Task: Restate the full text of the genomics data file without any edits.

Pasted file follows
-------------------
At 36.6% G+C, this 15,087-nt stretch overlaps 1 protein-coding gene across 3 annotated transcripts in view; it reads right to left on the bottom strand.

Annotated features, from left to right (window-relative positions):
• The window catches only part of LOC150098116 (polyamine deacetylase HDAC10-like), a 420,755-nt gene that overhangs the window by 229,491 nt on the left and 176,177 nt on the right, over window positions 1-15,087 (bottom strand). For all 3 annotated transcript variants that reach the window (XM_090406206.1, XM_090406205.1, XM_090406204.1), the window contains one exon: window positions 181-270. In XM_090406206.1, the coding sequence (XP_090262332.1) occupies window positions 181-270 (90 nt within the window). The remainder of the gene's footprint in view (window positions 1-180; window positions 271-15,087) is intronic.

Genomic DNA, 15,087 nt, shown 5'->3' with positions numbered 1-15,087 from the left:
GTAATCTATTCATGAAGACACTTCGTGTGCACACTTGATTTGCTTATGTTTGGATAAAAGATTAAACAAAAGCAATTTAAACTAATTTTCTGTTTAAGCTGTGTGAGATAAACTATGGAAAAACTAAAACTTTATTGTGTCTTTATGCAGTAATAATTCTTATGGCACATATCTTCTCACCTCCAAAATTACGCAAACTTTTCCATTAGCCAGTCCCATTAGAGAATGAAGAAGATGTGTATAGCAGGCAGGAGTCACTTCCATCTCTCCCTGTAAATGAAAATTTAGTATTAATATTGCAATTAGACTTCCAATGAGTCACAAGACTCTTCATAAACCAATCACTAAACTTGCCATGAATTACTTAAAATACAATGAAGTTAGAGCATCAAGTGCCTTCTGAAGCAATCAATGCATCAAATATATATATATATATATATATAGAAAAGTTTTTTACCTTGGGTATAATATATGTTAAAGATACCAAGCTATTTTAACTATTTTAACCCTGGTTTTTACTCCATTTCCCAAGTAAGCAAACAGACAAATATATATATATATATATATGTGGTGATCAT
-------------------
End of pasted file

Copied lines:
At 36.6% G+C, this 15,087-nt stretch overlaps 1 protein-coding gene across 3 annotated transcripts in view; it reads right to left on the bottom strand.

Annotated features, from left to right (window-relative positions):
• The window catches only part of LOC150098116 (polyamine deacetylase HDAC10-like), a 420,755-nt gene that overhangs the window by 229,491 nt on the left and 176,177 nt on the right, over window positions 1-15,087 (bottom strand). For all 3 annotated transcript variants that reach the window (XM_090406206.1, XM_090406205.1, XM_090406204.1), the window contains one exon: window positions 181-270. In XM_090406206.1, the coding sequence (XP_090262332.1) occupies window positions 181-270 (90 nt within the window). The remainder of the gene's footprint in view (window positions 1-180; window positions 271-15,087) is intronic.

Genomic DNA, 15,087 nt, shown 5'->3' with positions numbered 1-15,087 from the left:
GTAATCTATTCATGAAGACACTTCGTGTGCACACTTGATTTGCTTATGTTTGGATAAAAGATTAAACAAAAGCAATTTAAACTAATTTTCTGTTTAAGCTGTGTGAGATAAACTATGGAAAAACTAAAACTTTATTGTGTCTTTATGCAGTAATAATTCTTATGGCACATATCTTCTCACCTCCAAAATTACGCAAACTTTTCCATTAGCCAGTCCCATTAGAGAATGAAGAAGATGTGTATAGCAGGCAGGAGTCACTTCCATCTCTCCCTGTAAATGAAAATTTAGTATTAATATTGCAATTAGACTTCCAATGAGTCACAAGACTCTTCATAAACCAATCACTAAACTTGCCATGAATTACTTAAAATACAATGAAGTTAGAGCATCAAGTGCCTTCTGAAGCAATCAATGCATCAAATATATATATATATATATATATAGAAAAGTTTTTTACCTTGGGTATAATATATGTTAAAGATACCAAGCTATTTTAACTATTTTAACCCTGGTTTTTACTCCATTTCCCAAGTAAGCAAACAGACAAATATATATATATATATATATGTGGTGATCAT